A pitcher’s record is not meaningful

Adrian sent me a link today to a list of pitchers who had recorded a win without facing a single batter. Seeing this list reminded me of my total disdain for the practice of assigning wins and losses to pitchers in baseball. A pitcher’s record is not a meaningful measure of a his skill and, as far as I’m concerned, doesn’t really have any meaning at all.

First off, it just doesn’t make any sense to credit a pitcher with a win. A pitcher, through his efforts on the mound, cannot win a game. He can prevent runs from being scored, thus preventing a loss, but there is nothing he can do to actually win a game (excluding potential offensive contributions, which are not explicity counted in his win-loss record). He could throw a perfect game for 15 innings, but if the offensive side of his team does nothing, he’s not winning the game.

Second, a pitcher can pitch a great game and not get a win through no fault of his own. This happens all the time. Imagine two different starters on different teams, not playing each other. They both pitch 7 innings, allowing 3 hits each but no runs. Before they leave the game, their teams score at least one run to take the lead. Starter A then leaves the game and his bullpen blows the game for him. Starter B leaves the game and his bullpen holds on for the win. Starter A gets a no-decision and starter B gets the win even though they had identical performances. That doesn’t make sense.

Third, a pitcher can turn in a terrible performance and still get a win. This happens less frequently, but is by no means uncommon. This time, let’s say that starter C plays for a team that generally scores lots of runs and starter D plays for a team that hardly scores any runs. Starter C goes 5 innings and gives up 8 runs but his offense scores 10 runs before he leaves the game. His bullpen maintains the lead through the end of the game and he gets the win. On the other hand, starter D goes 8 innings, giving up only 1 run on 4 hits, but his offense doesn’t manage to score any runs during the entire game and he is tagged with the loss. In this case, it’s obvious that starter D turned in the better performance, yet he got the loss and starter C got the win.

Fourth, which pitcher gets the win depends on when the offense scores runs. This means that if starter B from above had pitched 7 scoreless innings but his offense didn’t score any runs until, say, the 9th, then he wouldn’t get the win; rather the guy who had pitched in the half-inning prior to the runs being scored would get the win. This also doesn’t make any sense.

Of course, my favorite illustration of the silliness of the way wins are assigned is the case where a team’s closer comes in and blows the save in the top of the 9th only to have his offense score more runs in the bottom of the 9th, netting him the win. That’s rich.

In baseball, stats are constantly used to compare players and evaluate their skill relative to one another. Thus, it is important that those stats are accurate measures of their skill. Using wins in this capacity is not meaningful because, as we have just seen, there are innumerable ways that a good performance could not result in a pitcher getting a win or that a bad performance could still get a pitcher a win. Thus, I think it should be clear that wins are not a good indicator of skill and therefore not a good basis for comparing one player to another. In addition, because wins are so tied to the performance of a team as a whole, wins are a poor indicator of how well a pitcher might perform if he were traded to a different team.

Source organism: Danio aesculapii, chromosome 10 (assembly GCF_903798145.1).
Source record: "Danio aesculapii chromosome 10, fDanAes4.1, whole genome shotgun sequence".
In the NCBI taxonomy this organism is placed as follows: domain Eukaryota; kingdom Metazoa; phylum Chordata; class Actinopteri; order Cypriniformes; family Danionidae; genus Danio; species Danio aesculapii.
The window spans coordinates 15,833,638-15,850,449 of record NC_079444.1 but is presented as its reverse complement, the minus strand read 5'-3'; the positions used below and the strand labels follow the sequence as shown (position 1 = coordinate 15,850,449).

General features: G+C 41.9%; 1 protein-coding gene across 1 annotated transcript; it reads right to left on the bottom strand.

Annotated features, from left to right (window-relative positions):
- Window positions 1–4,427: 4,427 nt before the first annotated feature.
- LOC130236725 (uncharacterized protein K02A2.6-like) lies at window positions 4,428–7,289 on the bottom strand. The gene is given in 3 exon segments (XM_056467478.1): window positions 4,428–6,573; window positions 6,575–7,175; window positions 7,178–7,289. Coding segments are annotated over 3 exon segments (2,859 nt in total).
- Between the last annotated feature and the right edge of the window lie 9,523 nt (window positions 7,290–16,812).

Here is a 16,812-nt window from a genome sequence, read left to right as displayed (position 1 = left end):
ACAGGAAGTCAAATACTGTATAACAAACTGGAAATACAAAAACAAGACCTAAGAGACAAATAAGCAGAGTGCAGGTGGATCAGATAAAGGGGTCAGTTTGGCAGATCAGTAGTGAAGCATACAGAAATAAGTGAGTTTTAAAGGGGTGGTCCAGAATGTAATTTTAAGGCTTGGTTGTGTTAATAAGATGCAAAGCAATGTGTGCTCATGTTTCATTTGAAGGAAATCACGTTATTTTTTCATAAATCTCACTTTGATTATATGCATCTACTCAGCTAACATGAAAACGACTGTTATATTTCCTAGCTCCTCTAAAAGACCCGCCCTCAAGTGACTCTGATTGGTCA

In the end, the main problem here is that baseball is a team game. If a pitcher can strike out every batter he sees, then you can commend him for an outstanding individual performance. However, once a ball collides with a bat, the rest of the team is responsible for what happens. So, in my mind, it doesn’t make sense to pin a win or loss on a pitcher. What we need to do is assign a win or loss to the whole team. Oh wait, we already do that.

2 Responses to “A pitcher’s record is not meaningful”

  1. August 2, 2007 at 9:30 pm

    First, thanks for the link to my blog post on B-R.com’s Stat of the Day. Second, I totally agree with your analysis. This is why W/L records must always be taken with a grain of salt, and why so many other statistics are always considered. If you want to get truly analytical about it, going to a system like Bill James’ Win Shares is really much better.
    Without a doubt, the pitcher most hurt by the screwiness of wins and losses is Bert Blyleven. He lost many, many games 1-0 and 2-1, and had a lot of no-decisions in there too, and this is the only reason he’s not in the Hall of Fame. I once saw a report that said if he had had just average luck, he would have won something like 20-25 more games, and he’d have gotten into the HOF right away. I will try to make a post about this on the blog coming up soon.

  2. 2 Colin
    August 2, 2007 at 9:52 pm

    Thanks for the comment, Andy.

    I agree that win shares is a better way of assigning credit.

    My whole aversion to wins came last year when the people in my fantasy league were trying to decide on which stats to use for scoring. I wanted to use stats that reflected only a player’s individual performance and not, in some way, that of his team. Since wins is so strongly coupled to the rest of the team, I strenuously objected, but I was overruled.

    Anyway, I would be interested in doing some more quantitative analysis, but I don’t really have time for that right now.

    Bert Blyleven definitely lost out not only because of the screwiness of how wins and losses are assigned, but because people seem to view them as meaningful, which I believe is a mistake. I hope he makes it into the Hall. I’m sure he will eventually.

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